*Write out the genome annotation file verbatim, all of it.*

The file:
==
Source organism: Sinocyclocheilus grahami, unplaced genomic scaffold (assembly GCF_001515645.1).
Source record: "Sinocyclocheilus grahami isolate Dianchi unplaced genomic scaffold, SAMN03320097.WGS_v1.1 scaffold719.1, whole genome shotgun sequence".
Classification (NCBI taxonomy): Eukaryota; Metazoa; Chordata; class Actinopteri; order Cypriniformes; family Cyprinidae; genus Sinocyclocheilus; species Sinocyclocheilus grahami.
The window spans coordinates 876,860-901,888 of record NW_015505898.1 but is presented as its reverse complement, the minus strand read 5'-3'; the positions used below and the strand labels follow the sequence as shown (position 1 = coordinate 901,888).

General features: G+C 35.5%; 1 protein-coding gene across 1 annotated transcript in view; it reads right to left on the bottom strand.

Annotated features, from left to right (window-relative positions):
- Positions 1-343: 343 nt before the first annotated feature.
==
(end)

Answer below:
Source organism: Sinocyclocheilus grahami, unplaced genomic scaffold (assembly GCF_001515645.1).
Source record: "Sinocyclocheilus grahami isolate Dianchi unplaced genomic scaffold, SAMN03320097.WGS_v1.1 scaffold719.1, whole genome shotgun sequence".
Classification (NCBI taxonomy): Eukaryota; Metazoa; Chordata; class Actinopteri; order Cypriniformes; family Cyprinidae; genus Sinocyclocheilus; species Sinocyclocheilus grahami.
The window spans coordinates 876,860-901,888 of record NW_015505898.1 but is presented as its reverse complement, the minus strand read 5'-3'; the positions used below and the strand labels follow the sequence as shown (position 1 = coordinate 901,888).

General features: G+C 35.5%; 1 protein-coding gene across 1 annotated transcript in view; it reads right to left on the bottom strand.

Annotated features, from left to right (window-relative positions):
- Positions 1-343: 343 nt before the first annotated feature.